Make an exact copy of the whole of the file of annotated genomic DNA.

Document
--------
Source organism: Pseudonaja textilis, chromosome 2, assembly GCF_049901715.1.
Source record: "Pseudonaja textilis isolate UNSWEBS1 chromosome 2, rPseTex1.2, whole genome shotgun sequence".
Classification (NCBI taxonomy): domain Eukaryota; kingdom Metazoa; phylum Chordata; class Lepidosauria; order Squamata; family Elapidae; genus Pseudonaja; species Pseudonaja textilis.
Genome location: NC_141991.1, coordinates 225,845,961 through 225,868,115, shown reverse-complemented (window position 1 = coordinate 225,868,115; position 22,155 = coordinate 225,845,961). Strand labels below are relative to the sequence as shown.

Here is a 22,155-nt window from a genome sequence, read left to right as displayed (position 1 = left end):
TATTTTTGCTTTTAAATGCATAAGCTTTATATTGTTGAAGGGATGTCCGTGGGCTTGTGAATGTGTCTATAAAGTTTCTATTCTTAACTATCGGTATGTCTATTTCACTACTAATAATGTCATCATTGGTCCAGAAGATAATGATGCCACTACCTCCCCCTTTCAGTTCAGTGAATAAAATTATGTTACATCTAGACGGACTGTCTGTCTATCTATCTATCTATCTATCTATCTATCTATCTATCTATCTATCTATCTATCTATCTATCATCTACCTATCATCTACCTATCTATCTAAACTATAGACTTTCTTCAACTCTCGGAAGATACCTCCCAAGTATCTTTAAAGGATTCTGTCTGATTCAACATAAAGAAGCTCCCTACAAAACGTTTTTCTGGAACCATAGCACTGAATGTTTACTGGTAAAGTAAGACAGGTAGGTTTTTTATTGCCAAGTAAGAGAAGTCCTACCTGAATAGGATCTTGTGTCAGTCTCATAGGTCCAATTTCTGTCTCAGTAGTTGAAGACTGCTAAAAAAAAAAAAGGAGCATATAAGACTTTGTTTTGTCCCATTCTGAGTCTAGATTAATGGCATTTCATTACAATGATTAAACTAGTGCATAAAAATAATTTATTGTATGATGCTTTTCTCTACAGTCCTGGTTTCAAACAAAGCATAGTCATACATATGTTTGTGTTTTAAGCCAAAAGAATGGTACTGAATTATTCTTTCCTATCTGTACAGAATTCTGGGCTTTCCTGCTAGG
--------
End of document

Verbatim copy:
Source organism: Pseudonaja textilis, chromosome 2, assembly GCF_049901715.1.
Source record: "Pseudonaja textilis isolate UNSWEBS1 chromosome 2, rPseTex1.2, whole genome shotgun sequence".
Classification (NCBI taxonomy): domain Eukaryota; kingdom Metazoa; phylum Chordata; class Lepidosauria; order Squamata; family Elapidae; genus Pseudonaja; species Pseudonaja textilis.
Genome location: NC_141991.1, coordinates 225,845,961 through 225,868,115, shown reverse-complemented (window position 1 = coordinate 225,868,115; position 22,155 = coordinate 225,845,961). Strand labels below are relative to the sequence as shown.

Here is a 22,155-nt window from a genome sequence, read left to right as displayed (position 1 = left end):
TATTTTTGCTTTTAAATGCATAAGCTTTATATTGTTGAAGGGATGTCCGTGGGCTTGTGAATGTGTCTATAAAGTTTCTATTCTTAACTATCGGTATGTCTATTTCACTACTAATAATGTCATCATTGGTCCAGAAGATAATGATGCCACTACCTCCCCCTTTCAGTTCAGTGAATAAAATTATGTTACATCTAGACGGACTGTCTGTCTATCTATCTATCTATCTATCTATCTATCTATCTATCTATCTATCTATCTATCTATCTATCATCTACCTATCATCTACCTATCTATCTAAACTATAGACTTTCTTCAACTCTCGGAAGATACCTCCCAAGTATCTTTAAAGGATTCTGTCTGATTCAACATAAAGAAGCTCCCTACAAAACGTTTTTCTGGAACCATAGCACTGAATGTTTACTGGTAAAGTAAGACAGGTAGGTTTTTTATTGCCAAGTAAGAGAAGTCCTACCTGAATAGGATCTTGTGTCAGTCTCATAGGTCCAATTTCTGTCTCAGTAGTTGAAGACTGCTAAAAAAAAAAAAGGAGCATATAAGACTTTGTTTTGTCCCATTCTGAGTCTAGATTAATGGCATTTCATTACAATGATTAAACTAGTGCATAAAAATAATTTATTGTATGATGCTTTTCTCTACAGTCCTGGTTTCAAACAAAGCATAGTCATACATATGTTTGTGTTTTAAGCCAAAAGAATGGTACTGAATTATTCTTTCCTATCTGTACAGAATTCTGGGCTTTCCTGCTAGG